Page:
Sweden has one of the most stringent iGaming markets in the world as the Swedish government is very keen on ensuring that its players are not exploited by iGaming operators and remain protected at all times. Sweden made its iGaming laws a lot more stringent once COVID-19 hit as it wanted to ensure that Swedes who were in lockdown would not go overboard and spend too much time and money on online gaming activities.
As a result, the Swedish government with the help of the gaming regulator Spelinspektionen imposed a number of restrictions on the iGaming market. The government is now looking to extend those restrictions into 2021 due to on-going concerns of Swedish players falling prey to gambling activities.
The European Gaming and Betting Association (EGBA) has openly criticised the request to extend these rigid gaming regulations into 2021. EGBA officials argue that such stringent requirements are not required as it would jeopardize the success of Sweden’s legalized iGaming market which only went live in Jan 2019.
The EGBA pointed out that the restrictions are so stringent that it would make legalized gambling in the country rather unattractive to Swedish players and correspondingly make unlicensed gambling operators look a lot more appealing.
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The EGBA pointed out that the idea behind legalizing online gambling in Sweden was to achieve the opposition effect – to get players to switch over to legalized gambling as it was safe and the more attractive proposition. The EGBA cautioned Spelinspektionen that extended these stringent regulations will only boost the unlicensed gaming industry in the country.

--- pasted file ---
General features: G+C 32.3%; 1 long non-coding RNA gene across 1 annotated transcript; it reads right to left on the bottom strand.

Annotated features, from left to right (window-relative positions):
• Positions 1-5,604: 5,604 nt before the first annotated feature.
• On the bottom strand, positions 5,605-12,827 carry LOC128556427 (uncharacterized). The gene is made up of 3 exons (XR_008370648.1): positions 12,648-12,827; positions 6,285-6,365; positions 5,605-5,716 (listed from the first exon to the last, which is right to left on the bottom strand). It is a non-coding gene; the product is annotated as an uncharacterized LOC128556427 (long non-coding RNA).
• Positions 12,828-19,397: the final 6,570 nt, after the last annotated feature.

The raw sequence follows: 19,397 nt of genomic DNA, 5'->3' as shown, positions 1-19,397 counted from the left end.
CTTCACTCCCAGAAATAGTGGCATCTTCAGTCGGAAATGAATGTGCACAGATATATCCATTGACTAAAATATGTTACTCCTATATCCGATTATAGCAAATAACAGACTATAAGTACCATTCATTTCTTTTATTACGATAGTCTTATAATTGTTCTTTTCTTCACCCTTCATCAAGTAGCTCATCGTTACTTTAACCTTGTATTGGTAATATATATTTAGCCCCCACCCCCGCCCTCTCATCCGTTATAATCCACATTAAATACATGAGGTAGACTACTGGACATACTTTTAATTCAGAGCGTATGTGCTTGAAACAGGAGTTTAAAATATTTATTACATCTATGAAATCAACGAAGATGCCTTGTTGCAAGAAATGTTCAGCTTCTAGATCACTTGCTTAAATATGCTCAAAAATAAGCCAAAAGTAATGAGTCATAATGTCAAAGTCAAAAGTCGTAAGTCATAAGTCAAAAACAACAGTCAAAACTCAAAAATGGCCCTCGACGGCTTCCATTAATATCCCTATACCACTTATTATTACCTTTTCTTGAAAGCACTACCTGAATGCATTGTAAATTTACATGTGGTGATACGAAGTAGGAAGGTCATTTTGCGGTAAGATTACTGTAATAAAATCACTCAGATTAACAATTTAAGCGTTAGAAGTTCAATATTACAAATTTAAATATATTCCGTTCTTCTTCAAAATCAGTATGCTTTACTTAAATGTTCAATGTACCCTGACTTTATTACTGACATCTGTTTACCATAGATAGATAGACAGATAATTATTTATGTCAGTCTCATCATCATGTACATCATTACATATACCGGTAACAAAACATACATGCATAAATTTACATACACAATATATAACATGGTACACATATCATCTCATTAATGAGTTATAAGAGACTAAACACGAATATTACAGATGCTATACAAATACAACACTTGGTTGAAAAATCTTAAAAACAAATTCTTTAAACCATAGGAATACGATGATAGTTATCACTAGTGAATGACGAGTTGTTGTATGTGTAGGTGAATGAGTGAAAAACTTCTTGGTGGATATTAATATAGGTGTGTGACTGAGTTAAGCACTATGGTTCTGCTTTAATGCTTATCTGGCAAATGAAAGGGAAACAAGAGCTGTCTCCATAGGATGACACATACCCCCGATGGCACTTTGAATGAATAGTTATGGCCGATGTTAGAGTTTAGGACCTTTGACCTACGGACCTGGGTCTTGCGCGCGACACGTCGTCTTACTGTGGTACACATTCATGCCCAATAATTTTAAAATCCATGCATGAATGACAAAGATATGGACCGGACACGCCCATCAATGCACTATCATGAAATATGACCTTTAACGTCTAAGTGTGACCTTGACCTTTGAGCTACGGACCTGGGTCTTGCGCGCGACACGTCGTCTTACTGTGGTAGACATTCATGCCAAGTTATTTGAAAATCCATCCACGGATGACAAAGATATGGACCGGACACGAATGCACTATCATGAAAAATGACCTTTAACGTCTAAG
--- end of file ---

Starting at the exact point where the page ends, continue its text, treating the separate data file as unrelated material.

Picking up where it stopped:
New Restrictions Way Too Strict
Some of the main restrictions that have been proposed to extend till June 2021 include imposing a cap on how much a Swedish player can deposit at an online casino. The capped amount is being restricted to SEK5,000 per week which is the equivalent of $580.
There are also time restrictions on how much time a player can spend per week at online gaming sites and video lottery terminals (VLTs). Spelinspektionen is also required to ensure that licensed iGaming operators do not advertise their products or services between 6 am to 9 pm.
Swedish iGaming operators have already protested against these restrictions as it significantly impacts their profits. The EGBA said that if these stringent measures are imposed till June 2021, it would push Swedish players to unlicensed sites and cause them to be exposed to even more harm.